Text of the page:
Pennington's aggressive first-down passing won it only because, with the game on the line, Tory Tennessee Coach Jeff Fisher kept trying to run the ball with over-the-hill tailback Eddie George.
At that late hour, McNair, the NFL's MVP heir-apparent who had begun the scoring in the game's first minutes with a 59-yard touchdown bomb, showed what else he could have done if Fisher had taken the rest of the night off. First, McNair, with 12 consecutive pass plays, moved the Titans 73 yards to the Jet three-yard line, where he lost the touchdown only when Fisher sent George back in to buck the ball over, which he couldn't do.
Then McNair, restricted by an injured leg that kept him from the scrambling that makes him really dangerous, drove Tennessee 50 yards on seven consecutive pass plays to the touchdown that wasn't enough when an onside kickoff failed. And so, going into the NFL's Game of Week 14 at Nashville next Sunday, Tennessee and Indianapolis are locked at 9-3.
More Turnovers and Triumphs
A DAY EARLIER, Indianapolis had also lost the same way: by running the ball too much instead of calling on passer Peyton Manning. The New England Patriots won that one at Indianapolis on quarterback Tom Brady's aggressive passing, 38-34, in a game demonstrating that they and the St. Louis Rams share three traits in common this season.
The Patriots and Rams both throw critical interceptions, both keep throwing the ball anyway, and both usually win.
So look for both to ignore turnovers and win again next Sunday — the Patriots over Miami in the AFC East's Game of the Week and the Rams over Cleveland next Monday night. For, at both St. Louis and New England, head coaches Mike Martz and Bill Belichick understand that turnovers are overrated. Consider:
Last Sunday when Minnesota caught up with the Rams in the second quarter, 17-17 — after Ram quarterback Marc Bulger's fifth interception in his most recent six quarters of football — the Ram pass offense sailed along anyway, completing 16 of 21 for 255 yards and an easy 48-17 triumph.
On that afternoon at Indianapolis, a 21-point Patriot lead disappeared in the fourth quarter in a flurry of three turnovers as the Colts caught up, 31-31, on Manning's three touchdown passes. In the last eight minutes, though, the Colts reverted to their running-play style as Manning kept handing off while Patriot quarterback Brady, disregarding the possibility of more turnovers, kept throwing to win by four points.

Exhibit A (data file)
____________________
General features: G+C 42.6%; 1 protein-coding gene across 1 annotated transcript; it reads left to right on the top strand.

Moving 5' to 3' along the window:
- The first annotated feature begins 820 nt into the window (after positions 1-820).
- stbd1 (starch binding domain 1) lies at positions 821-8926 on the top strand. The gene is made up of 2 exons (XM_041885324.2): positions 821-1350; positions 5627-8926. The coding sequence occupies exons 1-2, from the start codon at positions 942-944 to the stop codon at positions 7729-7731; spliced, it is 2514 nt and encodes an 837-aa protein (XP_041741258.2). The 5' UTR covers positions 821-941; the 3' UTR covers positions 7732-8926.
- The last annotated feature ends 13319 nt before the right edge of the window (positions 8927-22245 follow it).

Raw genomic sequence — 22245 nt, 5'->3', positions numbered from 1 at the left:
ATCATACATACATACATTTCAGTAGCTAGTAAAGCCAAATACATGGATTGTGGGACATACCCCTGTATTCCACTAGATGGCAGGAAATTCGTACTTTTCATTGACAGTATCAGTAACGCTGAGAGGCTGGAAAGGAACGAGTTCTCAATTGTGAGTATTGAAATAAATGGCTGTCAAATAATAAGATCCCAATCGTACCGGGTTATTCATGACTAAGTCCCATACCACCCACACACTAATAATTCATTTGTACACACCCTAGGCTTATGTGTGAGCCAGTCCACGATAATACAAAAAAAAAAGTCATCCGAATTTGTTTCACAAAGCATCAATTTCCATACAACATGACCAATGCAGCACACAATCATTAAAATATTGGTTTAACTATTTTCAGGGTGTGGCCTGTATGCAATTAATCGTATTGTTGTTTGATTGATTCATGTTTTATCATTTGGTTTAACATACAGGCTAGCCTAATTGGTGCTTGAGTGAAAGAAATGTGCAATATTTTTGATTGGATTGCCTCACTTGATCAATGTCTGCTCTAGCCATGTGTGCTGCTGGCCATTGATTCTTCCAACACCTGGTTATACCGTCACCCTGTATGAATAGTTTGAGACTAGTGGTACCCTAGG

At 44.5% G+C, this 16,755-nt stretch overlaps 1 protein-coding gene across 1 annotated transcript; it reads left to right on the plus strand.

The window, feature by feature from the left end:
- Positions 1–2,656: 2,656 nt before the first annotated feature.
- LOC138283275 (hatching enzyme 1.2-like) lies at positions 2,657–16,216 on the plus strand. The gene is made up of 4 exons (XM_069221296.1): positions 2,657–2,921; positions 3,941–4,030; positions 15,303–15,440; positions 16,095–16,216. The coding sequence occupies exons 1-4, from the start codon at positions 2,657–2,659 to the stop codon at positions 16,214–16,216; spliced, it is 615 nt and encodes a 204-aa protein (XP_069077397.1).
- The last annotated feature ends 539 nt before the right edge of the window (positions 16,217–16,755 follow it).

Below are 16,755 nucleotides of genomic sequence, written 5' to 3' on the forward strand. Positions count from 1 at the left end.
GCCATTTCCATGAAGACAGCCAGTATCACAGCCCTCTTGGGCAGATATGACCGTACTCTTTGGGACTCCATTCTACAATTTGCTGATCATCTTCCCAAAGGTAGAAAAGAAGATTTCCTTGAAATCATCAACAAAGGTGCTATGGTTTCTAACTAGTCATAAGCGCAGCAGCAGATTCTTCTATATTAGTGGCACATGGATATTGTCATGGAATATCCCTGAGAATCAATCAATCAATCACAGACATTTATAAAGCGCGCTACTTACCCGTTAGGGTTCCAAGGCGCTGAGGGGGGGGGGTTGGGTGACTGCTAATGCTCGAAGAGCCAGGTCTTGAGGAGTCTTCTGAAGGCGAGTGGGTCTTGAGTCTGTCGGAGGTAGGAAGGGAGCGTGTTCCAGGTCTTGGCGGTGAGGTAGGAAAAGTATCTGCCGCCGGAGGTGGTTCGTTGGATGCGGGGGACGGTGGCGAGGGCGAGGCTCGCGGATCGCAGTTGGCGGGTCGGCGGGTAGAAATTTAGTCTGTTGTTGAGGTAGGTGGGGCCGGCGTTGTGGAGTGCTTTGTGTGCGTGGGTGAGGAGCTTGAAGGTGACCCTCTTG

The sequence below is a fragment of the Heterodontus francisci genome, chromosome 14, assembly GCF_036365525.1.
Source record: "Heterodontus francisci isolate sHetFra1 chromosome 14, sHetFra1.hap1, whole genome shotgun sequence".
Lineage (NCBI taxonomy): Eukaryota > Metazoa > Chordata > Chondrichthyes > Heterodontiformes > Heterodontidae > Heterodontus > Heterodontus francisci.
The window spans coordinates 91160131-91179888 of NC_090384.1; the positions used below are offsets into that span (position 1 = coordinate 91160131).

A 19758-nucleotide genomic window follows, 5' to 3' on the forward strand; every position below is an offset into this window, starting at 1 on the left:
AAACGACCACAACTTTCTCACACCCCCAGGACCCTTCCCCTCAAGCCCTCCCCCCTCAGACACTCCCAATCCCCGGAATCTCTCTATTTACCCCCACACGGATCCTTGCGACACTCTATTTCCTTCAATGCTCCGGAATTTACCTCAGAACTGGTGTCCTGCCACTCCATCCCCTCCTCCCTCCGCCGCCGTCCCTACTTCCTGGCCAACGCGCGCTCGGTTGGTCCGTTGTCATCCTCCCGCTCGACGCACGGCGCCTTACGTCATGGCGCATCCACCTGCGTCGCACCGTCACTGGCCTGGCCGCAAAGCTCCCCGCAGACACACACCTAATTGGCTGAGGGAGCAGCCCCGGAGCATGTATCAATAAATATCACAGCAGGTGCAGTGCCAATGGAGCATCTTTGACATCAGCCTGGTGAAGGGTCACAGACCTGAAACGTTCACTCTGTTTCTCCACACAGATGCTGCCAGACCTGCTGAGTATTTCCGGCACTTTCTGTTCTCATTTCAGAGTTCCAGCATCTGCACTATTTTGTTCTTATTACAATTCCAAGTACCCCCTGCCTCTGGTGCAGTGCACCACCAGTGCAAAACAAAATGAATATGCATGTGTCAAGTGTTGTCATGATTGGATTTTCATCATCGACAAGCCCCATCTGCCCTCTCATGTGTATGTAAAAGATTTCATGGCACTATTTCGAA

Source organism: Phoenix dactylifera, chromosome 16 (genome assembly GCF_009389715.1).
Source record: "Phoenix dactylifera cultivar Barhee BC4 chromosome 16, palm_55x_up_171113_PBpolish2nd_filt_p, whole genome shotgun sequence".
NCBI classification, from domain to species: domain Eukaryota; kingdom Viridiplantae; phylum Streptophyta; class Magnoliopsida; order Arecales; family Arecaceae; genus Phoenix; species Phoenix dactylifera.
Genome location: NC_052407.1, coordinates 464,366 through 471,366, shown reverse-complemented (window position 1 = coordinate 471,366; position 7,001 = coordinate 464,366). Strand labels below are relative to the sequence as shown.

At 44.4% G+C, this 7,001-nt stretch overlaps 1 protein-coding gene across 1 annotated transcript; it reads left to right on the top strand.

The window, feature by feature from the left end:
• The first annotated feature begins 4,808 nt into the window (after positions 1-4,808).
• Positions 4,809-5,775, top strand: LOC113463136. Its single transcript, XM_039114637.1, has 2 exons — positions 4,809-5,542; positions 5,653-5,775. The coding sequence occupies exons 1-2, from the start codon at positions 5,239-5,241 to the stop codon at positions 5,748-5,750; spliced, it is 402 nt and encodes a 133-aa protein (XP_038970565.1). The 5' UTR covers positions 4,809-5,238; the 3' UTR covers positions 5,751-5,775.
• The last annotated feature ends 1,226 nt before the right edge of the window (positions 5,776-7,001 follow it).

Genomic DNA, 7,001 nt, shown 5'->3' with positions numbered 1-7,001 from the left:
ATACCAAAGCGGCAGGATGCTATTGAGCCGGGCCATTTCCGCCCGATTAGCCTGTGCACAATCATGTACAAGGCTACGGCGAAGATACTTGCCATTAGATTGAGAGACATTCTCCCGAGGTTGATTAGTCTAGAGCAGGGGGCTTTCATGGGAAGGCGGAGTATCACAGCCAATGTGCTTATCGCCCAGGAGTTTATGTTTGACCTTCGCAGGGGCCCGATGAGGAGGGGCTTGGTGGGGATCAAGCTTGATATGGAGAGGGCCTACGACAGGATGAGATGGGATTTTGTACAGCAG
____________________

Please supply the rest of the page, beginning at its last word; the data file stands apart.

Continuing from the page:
Play Selection Proves Decisive
THE PLAY-CALLING was the whole difference in those final minutes at Indianapolis, ending a struggle that had segued into one of the most competitive and dramatic games of a competitive, dramatic NFL season. These are the series of plays that decided the game:
With 10:10 remaining, the score tied at 31 and a first down at the Indianapolis 31-yard line, the Patriots called passes on every play, four in a row, and completed three of them — the last a 13-yarder from Brady to 5-foot-9 wide receiver Deion Branch (on a fake draw) for the winning touchdown.
Down 38-34, the Colts, with 40 seconds left and a first down at the New England two-yard line, began with two Edgerrin James runs and followed with a poorly designed and executed third-down pass play. Then they ended the series with another James run to nowhere, meaning the Colts messed up all four plays.
Willie McGinest, who lined up as the Patriots' left outside linebacker, deservedly got the credit for the winning defensive play on James' fourth-down run. Sneaking along the line of scrimmage, former USC Trojan McGinest came in from far outside on his bad leg, and, timing his charge exquisitely, stuffed James before the great Colt back could get moving.
The Patriots' four-play defensive sequence on the Colts' final series is likely to be remembered in Indianapolis until the end of time as a historic goal-line stand, though it wasn't that. Rather, in light of the Colts' conservative calls, it was a remarkable goal-line folly. It's impossible to believe that Manning would have thrown nothing but incompletes if the Colts had come up to first and goal at the two-yard line intending to throw on all four downs — or, alternatively, to throw twice, run once, and throw again on fourth down. Their great weapon is Manning's arm, not James' power.
Colts' Coaches Beat Themselves
EARLIER, WHEN THE Patriots kept throwing the ball with a seemingly secure 31-10 lead as the second half ticked away at Indianapolis, every conservative asked the same questions: Why take that chance? Why don't they run?